Other January News in Brief
New research from CellPAT, CeMiSt and Morten Bennedsen; TED talk about the death and birth of stars with Enrico Ramirez-Ruiz; critically acclaimed anthology originates from Rita Felski’s Niels Bohr Professorship; numerous grants to researchers affiliated with the DNRF’s Centers of Excellence. All this in Other January News in Brief here.
Watch a TED talk about the birth and death of stars with Enrico Ramirez-Ruiz
Watch the DNRF’s Niels Bohr Professor Enrico Ramirez-Ruiz talk about his research and how we all basically originate from the stars (video below).
Head of center Jørgen Kjems is one of the main authors of a recent study in Nature Communications
Researchers from the DNRF Center CellPAT at Aarhus University, including head of center Jørgen Kjems, are part of the team behind a new study in Nature Communications. The study describes how the research team succeeded in building a so-called synthetic DNA nanopore, which is capable of translocating large protein-sized macromolecules between compartments separated by a lipid bilayer. Lipid membranes act as a kind of barrier around the cells, and therefore, the nanopore potentially allows the transport of large molecules between the cells. In addition, a functional gating system was introduced inside the pore together with a controllable plug, which enabled the researchers to size-selectively control the flow of protein-size molecules. The long-term hope is that the mechanisms of the DNA pore can be developed to allow diagnosis at the single-cell level.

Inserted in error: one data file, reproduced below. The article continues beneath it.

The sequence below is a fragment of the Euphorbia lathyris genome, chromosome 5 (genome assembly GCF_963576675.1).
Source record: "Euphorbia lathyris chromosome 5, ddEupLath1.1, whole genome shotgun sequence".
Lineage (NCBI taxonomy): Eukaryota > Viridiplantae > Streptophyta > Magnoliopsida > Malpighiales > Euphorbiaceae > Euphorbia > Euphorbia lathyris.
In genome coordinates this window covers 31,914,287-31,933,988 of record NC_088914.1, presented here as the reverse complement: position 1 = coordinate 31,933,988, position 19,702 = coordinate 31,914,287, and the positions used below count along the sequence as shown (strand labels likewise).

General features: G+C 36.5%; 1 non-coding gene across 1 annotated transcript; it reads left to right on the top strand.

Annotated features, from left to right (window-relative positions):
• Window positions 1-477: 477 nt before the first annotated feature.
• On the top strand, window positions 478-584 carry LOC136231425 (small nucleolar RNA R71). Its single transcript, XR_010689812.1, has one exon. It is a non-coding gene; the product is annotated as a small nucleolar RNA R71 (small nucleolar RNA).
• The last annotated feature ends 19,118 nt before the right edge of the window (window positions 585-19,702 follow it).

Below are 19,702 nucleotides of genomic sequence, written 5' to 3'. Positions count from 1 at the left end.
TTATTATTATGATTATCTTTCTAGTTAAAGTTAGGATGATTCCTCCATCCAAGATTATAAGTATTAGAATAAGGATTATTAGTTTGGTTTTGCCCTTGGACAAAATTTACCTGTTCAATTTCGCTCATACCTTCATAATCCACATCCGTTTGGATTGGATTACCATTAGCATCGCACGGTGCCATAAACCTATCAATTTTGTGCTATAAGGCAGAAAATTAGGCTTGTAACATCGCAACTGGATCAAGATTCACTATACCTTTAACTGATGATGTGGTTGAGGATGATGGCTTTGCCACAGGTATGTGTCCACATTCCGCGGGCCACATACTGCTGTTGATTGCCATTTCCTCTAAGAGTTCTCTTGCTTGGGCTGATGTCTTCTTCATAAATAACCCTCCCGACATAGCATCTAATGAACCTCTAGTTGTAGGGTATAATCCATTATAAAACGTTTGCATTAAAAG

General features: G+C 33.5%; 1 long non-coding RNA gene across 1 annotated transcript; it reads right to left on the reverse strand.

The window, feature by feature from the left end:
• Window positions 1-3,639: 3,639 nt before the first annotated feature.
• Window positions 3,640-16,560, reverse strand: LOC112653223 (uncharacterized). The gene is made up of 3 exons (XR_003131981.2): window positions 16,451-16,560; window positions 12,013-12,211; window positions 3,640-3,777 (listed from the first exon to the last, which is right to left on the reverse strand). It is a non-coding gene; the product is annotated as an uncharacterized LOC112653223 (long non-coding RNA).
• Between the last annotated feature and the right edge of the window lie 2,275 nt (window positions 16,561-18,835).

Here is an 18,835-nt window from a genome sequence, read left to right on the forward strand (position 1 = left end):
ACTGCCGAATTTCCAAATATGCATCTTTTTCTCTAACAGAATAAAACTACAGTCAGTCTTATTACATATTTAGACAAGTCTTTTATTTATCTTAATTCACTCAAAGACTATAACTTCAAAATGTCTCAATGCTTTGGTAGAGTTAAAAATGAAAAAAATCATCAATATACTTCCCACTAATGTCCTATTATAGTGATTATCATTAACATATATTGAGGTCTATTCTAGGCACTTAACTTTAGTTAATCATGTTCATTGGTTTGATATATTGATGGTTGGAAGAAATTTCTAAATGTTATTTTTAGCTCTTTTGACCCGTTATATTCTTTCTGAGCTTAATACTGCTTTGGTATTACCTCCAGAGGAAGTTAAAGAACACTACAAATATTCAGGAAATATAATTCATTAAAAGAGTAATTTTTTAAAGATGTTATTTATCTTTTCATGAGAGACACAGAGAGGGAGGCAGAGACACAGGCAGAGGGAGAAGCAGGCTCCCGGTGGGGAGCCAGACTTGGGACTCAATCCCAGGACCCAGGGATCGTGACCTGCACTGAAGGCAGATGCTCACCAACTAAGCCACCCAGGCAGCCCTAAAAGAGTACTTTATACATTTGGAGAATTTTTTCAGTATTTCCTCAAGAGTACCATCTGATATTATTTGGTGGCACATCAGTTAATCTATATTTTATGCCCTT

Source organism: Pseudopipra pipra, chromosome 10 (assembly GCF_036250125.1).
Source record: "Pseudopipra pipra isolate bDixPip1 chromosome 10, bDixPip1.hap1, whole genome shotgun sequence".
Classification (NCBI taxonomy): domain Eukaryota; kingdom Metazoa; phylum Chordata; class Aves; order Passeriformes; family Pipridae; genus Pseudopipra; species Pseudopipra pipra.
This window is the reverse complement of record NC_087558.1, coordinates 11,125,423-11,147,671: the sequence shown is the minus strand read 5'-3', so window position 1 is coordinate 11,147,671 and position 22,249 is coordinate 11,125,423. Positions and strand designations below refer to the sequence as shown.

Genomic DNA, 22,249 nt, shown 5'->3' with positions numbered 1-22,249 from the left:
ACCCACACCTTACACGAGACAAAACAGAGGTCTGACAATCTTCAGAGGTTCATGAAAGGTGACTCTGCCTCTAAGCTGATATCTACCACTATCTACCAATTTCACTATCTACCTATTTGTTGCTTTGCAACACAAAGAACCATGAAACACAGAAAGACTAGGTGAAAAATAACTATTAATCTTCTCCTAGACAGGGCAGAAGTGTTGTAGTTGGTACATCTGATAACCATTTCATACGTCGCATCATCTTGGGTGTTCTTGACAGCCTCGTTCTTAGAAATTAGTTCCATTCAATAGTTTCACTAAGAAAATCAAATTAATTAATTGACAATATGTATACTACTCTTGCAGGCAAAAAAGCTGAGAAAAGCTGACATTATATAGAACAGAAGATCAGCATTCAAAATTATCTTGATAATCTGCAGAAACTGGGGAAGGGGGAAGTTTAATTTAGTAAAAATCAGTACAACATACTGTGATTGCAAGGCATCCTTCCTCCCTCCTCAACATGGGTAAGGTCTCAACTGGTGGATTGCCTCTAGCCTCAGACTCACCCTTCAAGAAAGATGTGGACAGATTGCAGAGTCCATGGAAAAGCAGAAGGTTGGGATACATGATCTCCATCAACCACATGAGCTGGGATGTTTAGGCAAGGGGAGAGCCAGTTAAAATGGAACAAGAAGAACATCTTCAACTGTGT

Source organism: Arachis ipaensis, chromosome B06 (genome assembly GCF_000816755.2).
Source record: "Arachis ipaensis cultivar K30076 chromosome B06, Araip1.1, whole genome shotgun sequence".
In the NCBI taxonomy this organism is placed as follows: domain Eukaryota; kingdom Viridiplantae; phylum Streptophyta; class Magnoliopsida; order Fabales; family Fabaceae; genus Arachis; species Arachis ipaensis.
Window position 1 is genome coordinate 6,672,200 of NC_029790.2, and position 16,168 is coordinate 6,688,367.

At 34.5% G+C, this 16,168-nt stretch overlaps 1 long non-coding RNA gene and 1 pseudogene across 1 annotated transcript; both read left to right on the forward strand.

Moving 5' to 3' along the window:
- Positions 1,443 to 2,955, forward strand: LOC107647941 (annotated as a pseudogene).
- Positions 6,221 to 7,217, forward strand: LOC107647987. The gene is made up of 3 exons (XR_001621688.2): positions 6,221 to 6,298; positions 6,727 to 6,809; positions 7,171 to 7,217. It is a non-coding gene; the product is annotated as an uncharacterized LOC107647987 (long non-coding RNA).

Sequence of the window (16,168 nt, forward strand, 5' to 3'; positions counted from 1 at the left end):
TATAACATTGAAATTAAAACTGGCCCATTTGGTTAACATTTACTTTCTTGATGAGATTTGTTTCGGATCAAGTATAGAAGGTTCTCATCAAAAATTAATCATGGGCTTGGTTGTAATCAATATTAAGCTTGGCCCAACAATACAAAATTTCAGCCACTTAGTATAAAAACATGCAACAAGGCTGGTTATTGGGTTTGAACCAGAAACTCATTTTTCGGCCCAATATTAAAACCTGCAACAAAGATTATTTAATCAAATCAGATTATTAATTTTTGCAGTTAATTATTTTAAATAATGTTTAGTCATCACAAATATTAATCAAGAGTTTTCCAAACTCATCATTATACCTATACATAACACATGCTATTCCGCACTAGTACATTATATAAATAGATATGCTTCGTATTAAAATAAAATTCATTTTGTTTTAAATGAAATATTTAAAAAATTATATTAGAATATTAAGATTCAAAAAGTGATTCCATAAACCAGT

The praised anthology “Litteratur i brug” derives from a DNRF Niels Bohr Professorship
A new literary theory work by a professor at the University of Southern Denmark (SDU), Anne Marie Mai, entitled “Litteratur i brug” (Literature in use), has reaped great reviews in Danish newspapers, e.g., Kristelig Dagblad and Politiken. The critically acclaimed anthology was published under the auspices of the DNRF’s Niels Bohr Professorship to Professor Rita Felski at SDU. The book is an introduction to how literature can be used in many contexts and discourses other than literary ones. Felski wrote the book’s foreword, and the book is based on research done in the project “Uses of Literature,” which is part of Felski’s professorship. The aim of the Uses of Literature project is to examine literature as a social actor and, through an interdisciplinary research work, try to develop new methods to analyze what literature does and how it can be used in everything from medicine to sociology.